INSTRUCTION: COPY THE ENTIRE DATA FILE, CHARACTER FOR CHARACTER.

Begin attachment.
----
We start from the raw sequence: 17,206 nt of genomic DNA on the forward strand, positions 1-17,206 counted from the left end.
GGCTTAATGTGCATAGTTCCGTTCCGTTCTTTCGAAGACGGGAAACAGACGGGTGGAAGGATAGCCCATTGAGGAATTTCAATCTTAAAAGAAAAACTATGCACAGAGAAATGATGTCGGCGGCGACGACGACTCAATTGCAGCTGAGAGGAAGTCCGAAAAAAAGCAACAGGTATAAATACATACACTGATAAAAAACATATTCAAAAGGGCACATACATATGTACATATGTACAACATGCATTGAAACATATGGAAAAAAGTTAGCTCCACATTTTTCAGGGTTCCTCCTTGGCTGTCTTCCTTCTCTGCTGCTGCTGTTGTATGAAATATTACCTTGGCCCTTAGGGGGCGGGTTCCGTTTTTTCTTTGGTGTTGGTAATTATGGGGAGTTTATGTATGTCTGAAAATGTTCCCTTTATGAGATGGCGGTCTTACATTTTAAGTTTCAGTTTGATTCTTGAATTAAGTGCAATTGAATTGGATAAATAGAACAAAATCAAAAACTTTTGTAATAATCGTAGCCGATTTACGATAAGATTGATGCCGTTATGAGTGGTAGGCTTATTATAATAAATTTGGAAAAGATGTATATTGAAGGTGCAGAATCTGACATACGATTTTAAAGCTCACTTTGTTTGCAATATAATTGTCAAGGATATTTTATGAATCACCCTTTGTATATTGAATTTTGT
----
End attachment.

We start from the raw sequence: 17,206 nt of genomic DNA on the forward strand, positions 1-17,206 counted from the left end.
GGCTTAATGTGCATAGTTCCGTTCCGTTCTTTCGAAGACGGGAAACAGACGGGTGGAAGGATAGCCCATTGAGGAATTTCAATCTTAAAAGAAAAACTATGCACAGAGAAATGATGTCGGCGGCGACGACGACTCAATTGCAGCTGAGAGGAAGTCCGAAAAAAAGCAACAGGTATAAATACATACACTGATAAAAAACATATTCAAAAGGGCACATACATATGTACATATGTACAACATGCATTGAAACATATGGAAAAAAGTTAGCTCCACATTTTTCAGGGTTCCTCCTTGGCTGTCTTCCTTCTCTGCTGCTGCTGTTGTATGAAATATTACCTTGGCCCTTAGGGGGCGGGTTCCGTTTTTTCTTTGGTGTTGGTAATTATGGGGAGTTTATGTATGTCTGAAAATGTTCCCTTTATGAGATGGCGGTCTTACATTTTAAGTTTCAGTTTGATTCTTGAATTAAGTGCAATTGAATTGGATAAATAGAACAAAATCAAAAACTTTTGTAATAATCGTAGCCGATTTACGATAAGATTGATGCCGTTATGAGTGGTAGGCTTATTATAATAAATTTGGAAAAGATGTATATTGAAGGTGCAGAATCTGACATACGATTTTAAAGCTCACTTTGTTTGCAATATAATTGTCAAGGATATTTTATGAATCACCCTTTGTATATTGAATTTTGT